Canadians seemed unfazed by new listeria discovery
By Scott Anderson
TORONTO (Reuters) - Threats of food poisoning from sliced meats produced by a Maple Leaf Foods plant in Toronto seem to have done little to curb Canadians' fondness for deli-style sandwiches, even as the company reported it had found more listeria bacteria.
Maple Leaf halted production at the plant on Wednesday after investigators found four new samples of listeria in its meat products.
None of the products had gone on sale because the plant is operating under tight restrictions as health inspectors work to make sure the company has eliminated the source of a contamination earlier this summer that has been linked to 20 deaths.
But the news from Maple Leaf on Thursday was greeted more by shrugs than by fears, at least among the lunchtime crowd in Toronto.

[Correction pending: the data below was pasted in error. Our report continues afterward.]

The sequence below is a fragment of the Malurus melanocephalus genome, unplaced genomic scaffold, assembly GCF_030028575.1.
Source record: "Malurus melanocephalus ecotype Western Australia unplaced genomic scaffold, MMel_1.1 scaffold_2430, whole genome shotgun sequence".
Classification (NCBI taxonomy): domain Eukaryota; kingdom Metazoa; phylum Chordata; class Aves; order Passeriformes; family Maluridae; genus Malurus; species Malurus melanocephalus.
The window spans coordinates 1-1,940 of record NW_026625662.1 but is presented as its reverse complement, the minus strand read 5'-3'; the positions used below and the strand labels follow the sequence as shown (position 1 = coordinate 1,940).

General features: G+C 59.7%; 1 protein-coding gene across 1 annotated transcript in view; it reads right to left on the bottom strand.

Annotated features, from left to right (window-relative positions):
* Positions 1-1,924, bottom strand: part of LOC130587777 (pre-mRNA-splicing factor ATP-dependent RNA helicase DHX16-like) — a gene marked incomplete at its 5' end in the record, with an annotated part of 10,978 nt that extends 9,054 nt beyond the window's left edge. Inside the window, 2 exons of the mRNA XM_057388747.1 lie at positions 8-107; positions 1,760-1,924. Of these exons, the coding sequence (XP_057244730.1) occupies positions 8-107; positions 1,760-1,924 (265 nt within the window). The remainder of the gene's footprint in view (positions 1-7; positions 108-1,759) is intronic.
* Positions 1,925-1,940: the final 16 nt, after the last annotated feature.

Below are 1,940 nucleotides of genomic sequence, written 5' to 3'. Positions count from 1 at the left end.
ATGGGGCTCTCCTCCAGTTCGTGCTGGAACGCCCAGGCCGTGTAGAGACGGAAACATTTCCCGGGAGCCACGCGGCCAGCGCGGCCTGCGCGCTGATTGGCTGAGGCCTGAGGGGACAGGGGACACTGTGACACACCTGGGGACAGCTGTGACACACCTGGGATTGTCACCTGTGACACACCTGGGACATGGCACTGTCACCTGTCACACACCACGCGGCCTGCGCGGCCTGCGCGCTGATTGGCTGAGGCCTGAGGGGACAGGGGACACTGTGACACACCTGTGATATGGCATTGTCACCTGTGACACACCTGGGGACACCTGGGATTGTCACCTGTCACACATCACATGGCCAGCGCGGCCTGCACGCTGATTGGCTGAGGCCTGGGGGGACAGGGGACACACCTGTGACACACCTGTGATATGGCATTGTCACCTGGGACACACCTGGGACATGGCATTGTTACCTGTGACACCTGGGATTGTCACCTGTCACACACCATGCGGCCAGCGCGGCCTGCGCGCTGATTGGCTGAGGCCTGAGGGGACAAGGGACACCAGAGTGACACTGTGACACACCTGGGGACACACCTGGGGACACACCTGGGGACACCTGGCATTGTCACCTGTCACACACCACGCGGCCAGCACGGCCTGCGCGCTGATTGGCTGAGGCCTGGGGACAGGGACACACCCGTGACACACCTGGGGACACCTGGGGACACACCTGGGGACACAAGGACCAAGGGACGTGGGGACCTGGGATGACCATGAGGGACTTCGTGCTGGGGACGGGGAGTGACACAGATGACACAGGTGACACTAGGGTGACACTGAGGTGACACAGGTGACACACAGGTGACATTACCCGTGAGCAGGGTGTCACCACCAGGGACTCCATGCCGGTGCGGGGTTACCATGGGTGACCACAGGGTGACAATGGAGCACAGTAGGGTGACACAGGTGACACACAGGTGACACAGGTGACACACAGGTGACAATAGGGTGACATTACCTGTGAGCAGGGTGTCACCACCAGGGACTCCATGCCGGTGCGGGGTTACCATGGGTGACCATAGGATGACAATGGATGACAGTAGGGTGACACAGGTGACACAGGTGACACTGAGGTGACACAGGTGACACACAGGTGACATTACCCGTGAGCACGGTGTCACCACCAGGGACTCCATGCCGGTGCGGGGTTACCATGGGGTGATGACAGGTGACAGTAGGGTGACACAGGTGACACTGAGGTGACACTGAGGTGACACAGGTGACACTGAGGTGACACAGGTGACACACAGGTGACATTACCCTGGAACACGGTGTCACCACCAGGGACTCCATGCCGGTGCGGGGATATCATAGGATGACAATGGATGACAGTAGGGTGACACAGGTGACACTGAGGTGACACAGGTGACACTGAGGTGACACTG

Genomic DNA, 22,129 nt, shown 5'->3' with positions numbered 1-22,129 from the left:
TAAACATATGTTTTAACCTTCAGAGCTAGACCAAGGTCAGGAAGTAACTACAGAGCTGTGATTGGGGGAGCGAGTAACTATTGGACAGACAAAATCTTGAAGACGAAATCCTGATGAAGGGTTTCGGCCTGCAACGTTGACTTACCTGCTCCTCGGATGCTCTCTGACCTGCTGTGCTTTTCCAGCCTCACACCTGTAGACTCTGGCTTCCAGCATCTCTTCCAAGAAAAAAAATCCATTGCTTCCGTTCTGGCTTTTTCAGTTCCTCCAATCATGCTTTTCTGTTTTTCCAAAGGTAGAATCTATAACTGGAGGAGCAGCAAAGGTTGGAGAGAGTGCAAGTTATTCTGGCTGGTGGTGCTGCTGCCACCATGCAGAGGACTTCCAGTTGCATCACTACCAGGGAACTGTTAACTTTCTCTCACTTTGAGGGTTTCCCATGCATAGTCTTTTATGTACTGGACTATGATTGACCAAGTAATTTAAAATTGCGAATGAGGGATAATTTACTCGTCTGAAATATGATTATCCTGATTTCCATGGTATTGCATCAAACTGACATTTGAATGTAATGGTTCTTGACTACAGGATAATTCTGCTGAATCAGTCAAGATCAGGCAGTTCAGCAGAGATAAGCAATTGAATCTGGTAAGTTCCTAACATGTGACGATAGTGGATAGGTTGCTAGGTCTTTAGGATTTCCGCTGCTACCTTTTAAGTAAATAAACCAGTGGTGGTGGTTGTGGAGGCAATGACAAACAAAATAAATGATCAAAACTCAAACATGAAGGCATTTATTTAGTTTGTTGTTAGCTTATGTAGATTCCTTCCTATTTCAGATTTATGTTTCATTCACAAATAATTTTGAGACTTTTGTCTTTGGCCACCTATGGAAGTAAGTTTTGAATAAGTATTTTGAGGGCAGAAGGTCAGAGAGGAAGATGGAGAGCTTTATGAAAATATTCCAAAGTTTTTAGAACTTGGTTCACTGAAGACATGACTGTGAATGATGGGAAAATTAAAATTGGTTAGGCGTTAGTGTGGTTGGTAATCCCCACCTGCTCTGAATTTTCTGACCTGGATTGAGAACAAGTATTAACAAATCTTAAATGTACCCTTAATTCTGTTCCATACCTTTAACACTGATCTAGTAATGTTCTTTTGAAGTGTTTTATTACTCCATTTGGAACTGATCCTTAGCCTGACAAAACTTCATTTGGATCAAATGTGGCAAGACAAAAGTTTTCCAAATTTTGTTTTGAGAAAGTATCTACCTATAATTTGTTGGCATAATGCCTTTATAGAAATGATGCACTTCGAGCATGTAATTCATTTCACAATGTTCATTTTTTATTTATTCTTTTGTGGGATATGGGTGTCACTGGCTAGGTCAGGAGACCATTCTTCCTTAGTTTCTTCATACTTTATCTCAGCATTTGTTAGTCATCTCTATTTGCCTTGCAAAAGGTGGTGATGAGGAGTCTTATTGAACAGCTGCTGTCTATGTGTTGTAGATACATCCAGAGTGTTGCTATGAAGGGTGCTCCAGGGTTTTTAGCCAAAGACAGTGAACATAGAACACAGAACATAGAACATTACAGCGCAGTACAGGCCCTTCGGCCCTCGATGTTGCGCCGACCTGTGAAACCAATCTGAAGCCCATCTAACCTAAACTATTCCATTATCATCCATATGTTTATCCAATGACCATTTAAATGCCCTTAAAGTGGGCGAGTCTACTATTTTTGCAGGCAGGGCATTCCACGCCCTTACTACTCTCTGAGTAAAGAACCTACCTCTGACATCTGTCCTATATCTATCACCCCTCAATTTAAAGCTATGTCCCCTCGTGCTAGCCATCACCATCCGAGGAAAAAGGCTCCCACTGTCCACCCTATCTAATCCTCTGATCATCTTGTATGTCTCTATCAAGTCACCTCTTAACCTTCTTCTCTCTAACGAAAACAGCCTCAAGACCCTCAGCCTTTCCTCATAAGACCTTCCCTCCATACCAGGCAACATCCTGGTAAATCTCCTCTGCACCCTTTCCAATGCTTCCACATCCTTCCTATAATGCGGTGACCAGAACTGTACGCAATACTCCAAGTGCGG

"I don't have any fears at all. I think they have tested it enough and everything should be safe for the public," said Kunal Patel, a business consultant, who just purchased a submarine sandwich at a Mr. Sub shop in a downtown Toronto mall.
Many large fast-food chains, such as Tim Hortons, or privately held Mr. Sub or Subway moved quickly during the initial listeriosis scare, putting up signs at cash registers or at store entrances to assure customers that none of their meat products came from Maple Leaf.
Subway corporate offices in Connecticut were not available for comment but a Canadian franchisee said there had been little impact from the listeria scare.
"We didn't really have any products that were Maple Leaf products, but I think people in general are more careful now," said Paul Karam, a Subway franchise owner in Winnipeg, Manitoba. Continued...